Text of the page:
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F1 cars set for DRAMATIC transformation as FIA confirm regulations

F1 cars set for DRAMATIC transformation as FIA confirm regulations

F1 cars set for DRAMATIC transformation as FIA confirm regulations

F1 cars set for DRAMATIC transformation as FIA confirm regulations

The FIA has revealed a raft of changes to Formula 1's technical regulations ahead of the 2026 season.

This features a more ‘nimble’ F1 car which will be ‘lighter and smaller’ to enhance overtaking.

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Furthermore, F1 has reinforced their commitment to sustainability with their all new power unit evenly split between internal combustion and electrical power.

2026 will also see the introduction of active aerodynamics, and an energy boost to use as an overtaking device.

GPFans have unpacked the new regulations, to understand how these new rules will transfer to the racetrack.

The FIA have unveiled the 2026 F1 regulations

Will overtaking improve with F1’s ‘nimble’ chassis?

The 2026 design will be lighter and smaller than current F1 cars, scaled down to promote racing and overtaking.

A ‘nimble’ concept is at the heart of these new regulations, with the size and the weight of F1 cars reduced by 30 kg, and the width shrinking from 200 cm to 190cm.

Downforce has also lessened by 30% and drag by 55%, to improve efficiency and handling.

"Lighter, more powerful and more focused on driver skill, the 2026 FIA Formula 1 Technical Regulations have been designed to provide closer racing among drivers, increase the competition between teams and improve the spectacle,” the FIA’s single seater director Nikolas Tombazis explained.

Nikolas Tombazis hopes the new regulations will promote overtaking

Will DRS be replaced?

DRS will not be used to enhance overtaking from 2026, with a push-to-pass style boost being introduced instead.

A Manual Override will provide drivers with an on-demand burst of battery power when close to the car ahead.

FIA single seater technical director Jan Monchaux explained how the new overtaking mode will operate on the racetrack.

“So [when] you enter the straight and the car is fairly close to the other to help the overtaking – since both cars will have rear wing open and front wing flap open – we are going to allow the car behind to deploy more electrical energy for a given portion of time during that lap,” Monchaux said.

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Jan Monchaux explains the all new Manual Override

“Right now with the DRS you are behind a car, within a second, that ticks a box and you are allowed to open your DRS in a straight line.

“This will not be the case anymore. However, the logic will be the same: I’m close enough to another car, I am given an extra amount of energy for that one lap, which I can deploy any way I want.

“The extra amount of energy is defined and that will give that boost of energy to eventually give the following car a chance to overtake by the end of the straight.”

How does active aero work?

Active aero will be introduced for 2026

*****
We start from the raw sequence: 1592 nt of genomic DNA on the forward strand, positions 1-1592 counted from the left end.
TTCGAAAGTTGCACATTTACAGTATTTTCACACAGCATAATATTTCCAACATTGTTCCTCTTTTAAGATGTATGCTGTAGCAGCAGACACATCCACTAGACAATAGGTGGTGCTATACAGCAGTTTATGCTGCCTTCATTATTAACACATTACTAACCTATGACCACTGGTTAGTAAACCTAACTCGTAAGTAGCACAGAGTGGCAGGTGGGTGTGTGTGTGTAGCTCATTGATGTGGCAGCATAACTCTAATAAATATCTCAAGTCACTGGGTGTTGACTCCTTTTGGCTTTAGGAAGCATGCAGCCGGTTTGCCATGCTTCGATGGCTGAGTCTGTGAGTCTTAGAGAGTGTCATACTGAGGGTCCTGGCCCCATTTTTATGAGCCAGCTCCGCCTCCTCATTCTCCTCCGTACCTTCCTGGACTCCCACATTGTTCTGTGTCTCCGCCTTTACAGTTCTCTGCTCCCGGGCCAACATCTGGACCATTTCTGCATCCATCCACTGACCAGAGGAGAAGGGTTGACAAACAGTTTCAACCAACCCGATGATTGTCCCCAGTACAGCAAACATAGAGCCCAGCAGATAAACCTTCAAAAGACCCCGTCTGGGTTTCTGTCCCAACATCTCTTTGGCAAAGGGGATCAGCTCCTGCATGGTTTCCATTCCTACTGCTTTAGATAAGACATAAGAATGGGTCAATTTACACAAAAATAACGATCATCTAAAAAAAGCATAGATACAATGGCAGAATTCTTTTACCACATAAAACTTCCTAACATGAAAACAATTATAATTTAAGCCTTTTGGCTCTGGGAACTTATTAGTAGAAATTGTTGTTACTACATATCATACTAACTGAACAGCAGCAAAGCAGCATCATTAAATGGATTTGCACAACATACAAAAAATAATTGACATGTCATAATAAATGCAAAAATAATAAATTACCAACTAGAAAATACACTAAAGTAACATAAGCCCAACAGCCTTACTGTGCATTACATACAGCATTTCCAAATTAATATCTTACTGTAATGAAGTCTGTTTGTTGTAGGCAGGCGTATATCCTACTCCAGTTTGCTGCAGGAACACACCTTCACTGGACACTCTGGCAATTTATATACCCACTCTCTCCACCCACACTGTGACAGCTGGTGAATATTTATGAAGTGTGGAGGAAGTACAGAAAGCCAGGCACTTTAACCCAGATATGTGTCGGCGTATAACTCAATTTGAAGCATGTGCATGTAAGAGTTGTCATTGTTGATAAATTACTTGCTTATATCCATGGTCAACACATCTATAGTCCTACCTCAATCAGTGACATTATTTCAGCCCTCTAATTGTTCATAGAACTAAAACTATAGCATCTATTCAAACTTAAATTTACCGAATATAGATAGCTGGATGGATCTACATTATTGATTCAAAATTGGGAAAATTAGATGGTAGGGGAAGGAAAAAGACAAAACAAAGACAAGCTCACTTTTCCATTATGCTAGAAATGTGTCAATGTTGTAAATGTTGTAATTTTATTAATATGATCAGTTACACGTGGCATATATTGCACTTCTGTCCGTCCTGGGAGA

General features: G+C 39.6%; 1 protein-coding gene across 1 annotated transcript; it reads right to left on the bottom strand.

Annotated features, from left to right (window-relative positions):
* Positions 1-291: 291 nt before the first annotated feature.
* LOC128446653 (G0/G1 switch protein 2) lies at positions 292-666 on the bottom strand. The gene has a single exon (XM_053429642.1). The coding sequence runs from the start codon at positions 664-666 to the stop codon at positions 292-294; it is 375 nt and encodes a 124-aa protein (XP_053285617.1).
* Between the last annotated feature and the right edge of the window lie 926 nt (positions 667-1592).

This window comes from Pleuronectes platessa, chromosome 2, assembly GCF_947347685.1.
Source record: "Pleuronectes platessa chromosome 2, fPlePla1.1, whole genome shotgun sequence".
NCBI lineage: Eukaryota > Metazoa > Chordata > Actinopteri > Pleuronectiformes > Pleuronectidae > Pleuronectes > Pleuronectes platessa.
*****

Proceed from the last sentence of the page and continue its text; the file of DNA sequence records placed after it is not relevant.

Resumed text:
Active aero allows the drivers to switch between a standard high downforce (Z-Mode) or to activate a low drag mode (X-Mode).

The system involves movable front and rear wings, with both modes designed to increase speed at the relevant part of the track.

X-Mode’s low drag configuration will maximise straight-line speed, where as Z-Mode will result in greater cornering speeds.

The FIA’s head of aerodynamics Jason Somerville explained the difference between active aero and F1’s current drag reduction system.

“The difference between the DRS on the current car and the plans for the 2026 car really comes down to the use around the lap,” he said.

“Typically, DRS is an overtaking aid, and you grant DRS when you're within one second of a lead car at specific points.

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F1 currently uses DRS to aid overtaking

“With the 2026 car, we'll be giving the drivers the ability to switch between the high-downforce and low-drag modes irrespective of any gaps.

“So, at pre-defined points around the lap, a driver will be able to switch to a low-drag mode to give them the performance down the straights where they're not grip limited.

“Then, as you approach the braking zone, you'll switch back to your high-downforce mode.”

In a bid to introduce nimbler cars, the front wing will be 100mm narrower and will feature a two-element active flap.

Is F1’s new power unit sustainable?

Efficiency and sustainability are at the heart of the power unit changes for 2026, with an even split between internal combustion and electric power, and an almost 300% increase in electrical power.

F1 also has its eyes on the future with the 2026 power unit, through the removal of the MGU-H and the expansion of electrical power.

According to the FIA: “The 2026 power is the most road relevant yet seen in Formula 1, and in tandem with 100% sustainable fuel provides a forward-thinking platform for transferrable future innovation.”

In addition, a record number of engine manufacturers will compete from 2026, including Ferrari, Mercedes and Alpine, Honda, Audi and Red Bull Ford Powertrains.

READ MORE: Mercedes to Ferrari? Wolff delivers verdict on NUMEROUS key figures departing


Red Bull Mercedes Formula 1 FIA Hamilton Nikolas Tombazis
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